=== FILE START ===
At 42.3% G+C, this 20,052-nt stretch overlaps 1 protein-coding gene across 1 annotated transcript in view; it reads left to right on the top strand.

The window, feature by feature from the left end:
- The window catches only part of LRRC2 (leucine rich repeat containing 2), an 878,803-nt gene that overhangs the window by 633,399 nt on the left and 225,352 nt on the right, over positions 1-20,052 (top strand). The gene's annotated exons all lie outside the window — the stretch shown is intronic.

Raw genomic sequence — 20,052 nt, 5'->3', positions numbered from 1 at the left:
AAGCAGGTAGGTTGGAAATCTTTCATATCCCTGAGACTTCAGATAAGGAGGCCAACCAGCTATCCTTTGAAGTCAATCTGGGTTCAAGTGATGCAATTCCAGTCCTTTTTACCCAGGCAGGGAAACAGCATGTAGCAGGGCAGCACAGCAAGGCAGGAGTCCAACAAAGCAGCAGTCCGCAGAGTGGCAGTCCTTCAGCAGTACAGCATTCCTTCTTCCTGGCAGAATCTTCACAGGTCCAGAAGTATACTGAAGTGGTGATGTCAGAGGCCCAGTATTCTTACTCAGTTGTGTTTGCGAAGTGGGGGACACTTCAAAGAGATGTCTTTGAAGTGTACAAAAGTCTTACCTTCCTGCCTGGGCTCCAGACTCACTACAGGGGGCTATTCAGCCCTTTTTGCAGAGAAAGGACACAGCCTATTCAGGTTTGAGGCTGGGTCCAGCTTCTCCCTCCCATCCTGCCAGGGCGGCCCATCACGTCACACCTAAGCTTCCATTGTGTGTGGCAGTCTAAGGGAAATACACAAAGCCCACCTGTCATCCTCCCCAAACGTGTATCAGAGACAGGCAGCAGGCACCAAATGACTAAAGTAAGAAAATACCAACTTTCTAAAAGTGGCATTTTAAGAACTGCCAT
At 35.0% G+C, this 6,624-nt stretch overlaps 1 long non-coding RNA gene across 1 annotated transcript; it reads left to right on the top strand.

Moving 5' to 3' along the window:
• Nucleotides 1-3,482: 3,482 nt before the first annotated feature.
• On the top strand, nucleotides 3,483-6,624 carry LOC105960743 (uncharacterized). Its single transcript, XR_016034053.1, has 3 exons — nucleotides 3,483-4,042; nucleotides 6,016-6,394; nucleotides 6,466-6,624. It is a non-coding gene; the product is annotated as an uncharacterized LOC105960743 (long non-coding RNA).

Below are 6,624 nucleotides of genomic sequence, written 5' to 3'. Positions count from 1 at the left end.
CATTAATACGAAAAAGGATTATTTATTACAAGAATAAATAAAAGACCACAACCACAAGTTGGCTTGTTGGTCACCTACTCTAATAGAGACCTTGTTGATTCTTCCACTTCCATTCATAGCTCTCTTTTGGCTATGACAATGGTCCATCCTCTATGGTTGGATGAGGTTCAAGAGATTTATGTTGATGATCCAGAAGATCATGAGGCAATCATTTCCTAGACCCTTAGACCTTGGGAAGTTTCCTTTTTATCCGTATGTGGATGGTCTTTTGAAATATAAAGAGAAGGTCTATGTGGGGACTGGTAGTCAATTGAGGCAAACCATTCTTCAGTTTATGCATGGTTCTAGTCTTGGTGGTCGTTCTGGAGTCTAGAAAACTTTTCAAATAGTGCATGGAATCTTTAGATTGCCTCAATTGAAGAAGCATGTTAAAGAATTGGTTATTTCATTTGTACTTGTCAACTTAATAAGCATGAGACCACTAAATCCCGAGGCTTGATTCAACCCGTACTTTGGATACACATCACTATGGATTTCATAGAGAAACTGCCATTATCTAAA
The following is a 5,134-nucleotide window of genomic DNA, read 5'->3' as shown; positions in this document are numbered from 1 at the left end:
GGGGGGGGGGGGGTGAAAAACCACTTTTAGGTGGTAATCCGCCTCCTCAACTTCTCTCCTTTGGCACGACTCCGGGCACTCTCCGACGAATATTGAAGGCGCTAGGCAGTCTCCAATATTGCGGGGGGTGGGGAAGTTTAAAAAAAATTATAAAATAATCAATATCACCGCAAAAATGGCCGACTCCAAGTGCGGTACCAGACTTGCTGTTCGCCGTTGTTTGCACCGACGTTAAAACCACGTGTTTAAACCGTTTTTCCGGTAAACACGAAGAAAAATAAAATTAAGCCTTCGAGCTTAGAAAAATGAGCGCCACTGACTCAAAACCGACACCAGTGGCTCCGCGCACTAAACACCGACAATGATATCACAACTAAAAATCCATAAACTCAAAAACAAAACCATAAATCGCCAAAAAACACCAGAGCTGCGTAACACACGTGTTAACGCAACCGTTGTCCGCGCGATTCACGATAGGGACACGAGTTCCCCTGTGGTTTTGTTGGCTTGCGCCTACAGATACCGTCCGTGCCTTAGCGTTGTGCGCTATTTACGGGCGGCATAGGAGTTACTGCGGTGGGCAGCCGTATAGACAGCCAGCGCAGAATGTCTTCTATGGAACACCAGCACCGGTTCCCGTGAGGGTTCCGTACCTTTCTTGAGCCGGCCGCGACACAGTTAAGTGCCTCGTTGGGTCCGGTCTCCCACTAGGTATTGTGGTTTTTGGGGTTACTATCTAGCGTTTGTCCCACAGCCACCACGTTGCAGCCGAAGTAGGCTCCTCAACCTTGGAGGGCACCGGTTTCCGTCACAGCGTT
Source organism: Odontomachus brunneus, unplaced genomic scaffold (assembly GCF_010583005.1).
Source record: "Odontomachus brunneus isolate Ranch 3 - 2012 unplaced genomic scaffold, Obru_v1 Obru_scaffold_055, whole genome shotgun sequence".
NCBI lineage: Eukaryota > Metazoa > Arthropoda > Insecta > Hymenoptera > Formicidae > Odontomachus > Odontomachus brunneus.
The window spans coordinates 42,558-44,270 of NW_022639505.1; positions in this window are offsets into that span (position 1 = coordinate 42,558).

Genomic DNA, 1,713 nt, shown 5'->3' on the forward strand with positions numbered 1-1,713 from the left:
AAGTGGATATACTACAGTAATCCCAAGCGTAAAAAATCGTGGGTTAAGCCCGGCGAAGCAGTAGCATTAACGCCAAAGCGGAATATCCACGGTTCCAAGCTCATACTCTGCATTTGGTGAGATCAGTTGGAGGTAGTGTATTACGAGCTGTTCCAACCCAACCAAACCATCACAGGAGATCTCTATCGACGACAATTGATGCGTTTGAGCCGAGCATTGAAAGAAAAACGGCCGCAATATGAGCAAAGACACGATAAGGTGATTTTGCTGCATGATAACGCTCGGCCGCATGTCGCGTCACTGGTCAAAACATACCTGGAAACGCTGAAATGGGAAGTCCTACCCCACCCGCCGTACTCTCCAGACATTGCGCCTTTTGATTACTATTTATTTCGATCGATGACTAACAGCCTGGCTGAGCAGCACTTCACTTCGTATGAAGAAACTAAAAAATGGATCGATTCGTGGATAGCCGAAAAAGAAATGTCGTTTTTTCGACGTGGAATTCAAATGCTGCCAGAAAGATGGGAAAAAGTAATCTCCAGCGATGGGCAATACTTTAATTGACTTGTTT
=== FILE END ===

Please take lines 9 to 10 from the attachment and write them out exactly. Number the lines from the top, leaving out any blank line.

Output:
• On the top strand, nucleotides 3,483-6,624 carry LOC105960743 (uncharacterized). Its single transcript, XR_016034053.1, has 3 exons — nucleotides 3,483-4,042; nucleotides 6,016-6,394; nucleotides 6,466-6,624. It is a non-coding gene; the product is annotated as an uncharacterized LOC105960743 (long non-coding RNA).

Below are 6,624 nucleotides of genomic sequence, written 5' to 3'. Positions count from 1 at the left end.